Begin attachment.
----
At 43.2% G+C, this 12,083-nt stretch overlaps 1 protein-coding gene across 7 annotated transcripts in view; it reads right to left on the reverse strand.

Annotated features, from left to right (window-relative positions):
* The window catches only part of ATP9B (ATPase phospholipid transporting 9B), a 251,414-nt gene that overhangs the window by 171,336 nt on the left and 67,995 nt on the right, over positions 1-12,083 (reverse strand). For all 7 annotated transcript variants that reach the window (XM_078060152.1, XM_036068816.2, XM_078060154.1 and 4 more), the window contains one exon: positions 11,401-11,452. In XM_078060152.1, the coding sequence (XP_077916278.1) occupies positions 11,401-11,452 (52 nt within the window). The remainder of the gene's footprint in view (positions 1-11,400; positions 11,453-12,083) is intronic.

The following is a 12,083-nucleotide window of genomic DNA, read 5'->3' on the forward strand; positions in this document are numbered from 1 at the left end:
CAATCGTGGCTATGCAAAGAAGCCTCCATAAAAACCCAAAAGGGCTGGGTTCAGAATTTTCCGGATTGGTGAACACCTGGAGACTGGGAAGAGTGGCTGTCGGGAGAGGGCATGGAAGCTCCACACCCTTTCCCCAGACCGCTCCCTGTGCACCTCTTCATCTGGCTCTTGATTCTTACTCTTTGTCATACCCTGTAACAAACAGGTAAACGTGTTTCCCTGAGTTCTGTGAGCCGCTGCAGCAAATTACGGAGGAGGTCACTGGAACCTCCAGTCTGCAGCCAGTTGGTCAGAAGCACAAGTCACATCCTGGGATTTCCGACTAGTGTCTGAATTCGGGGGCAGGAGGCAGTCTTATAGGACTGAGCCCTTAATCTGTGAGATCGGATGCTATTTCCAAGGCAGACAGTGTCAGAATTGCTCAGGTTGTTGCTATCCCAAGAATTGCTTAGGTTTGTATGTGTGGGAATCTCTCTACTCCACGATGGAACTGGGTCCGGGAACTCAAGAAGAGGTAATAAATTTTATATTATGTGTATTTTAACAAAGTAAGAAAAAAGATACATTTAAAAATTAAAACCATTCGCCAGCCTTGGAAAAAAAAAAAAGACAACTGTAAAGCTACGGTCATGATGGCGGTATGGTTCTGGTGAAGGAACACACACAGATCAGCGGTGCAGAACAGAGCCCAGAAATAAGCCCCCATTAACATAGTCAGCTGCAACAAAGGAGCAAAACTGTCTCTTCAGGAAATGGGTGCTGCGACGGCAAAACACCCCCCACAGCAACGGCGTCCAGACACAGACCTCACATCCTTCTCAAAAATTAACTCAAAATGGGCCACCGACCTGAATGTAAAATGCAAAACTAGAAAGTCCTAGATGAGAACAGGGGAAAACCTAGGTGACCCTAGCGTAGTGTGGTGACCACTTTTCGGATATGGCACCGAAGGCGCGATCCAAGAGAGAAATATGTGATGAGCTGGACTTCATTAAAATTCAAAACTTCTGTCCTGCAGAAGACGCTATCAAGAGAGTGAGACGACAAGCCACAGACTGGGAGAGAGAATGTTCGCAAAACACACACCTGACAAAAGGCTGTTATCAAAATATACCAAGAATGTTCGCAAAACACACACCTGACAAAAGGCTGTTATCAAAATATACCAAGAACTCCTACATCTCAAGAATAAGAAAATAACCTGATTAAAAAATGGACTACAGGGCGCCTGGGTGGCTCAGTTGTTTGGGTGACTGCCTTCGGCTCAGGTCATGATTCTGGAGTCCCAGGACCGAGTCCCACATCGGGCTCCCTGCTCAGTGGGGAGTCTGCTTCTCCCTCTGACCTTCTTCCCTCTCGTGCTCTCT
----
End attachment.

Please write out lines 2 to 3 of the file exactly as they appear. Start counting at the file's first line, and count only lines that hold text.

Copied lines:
Annotated features, from left to right (window-relative positions):
* The window catches only part of ATP9B (ATPase phospholipid transporting 9B), a 251,414-nt gene that overhangs the window by 171,336 nt on the left and 67,995 nt on the right, over positions 1-12,083 (reverse strand). For all 7 annotated transcript variants that reach the window (XM_078060152.1, XM_036068816.2, XM_078060154.1 and 4 more), the window contains one exon: positions 11,401-11,452. In XM_078060152.1, the coding sequence (XP_077916278.1) occupies positions 11,401-11,452 (52 nt within the window). The remainder of the gene's footprint in view (positions 1-11,400; positions 11,453-12,083) is intronic.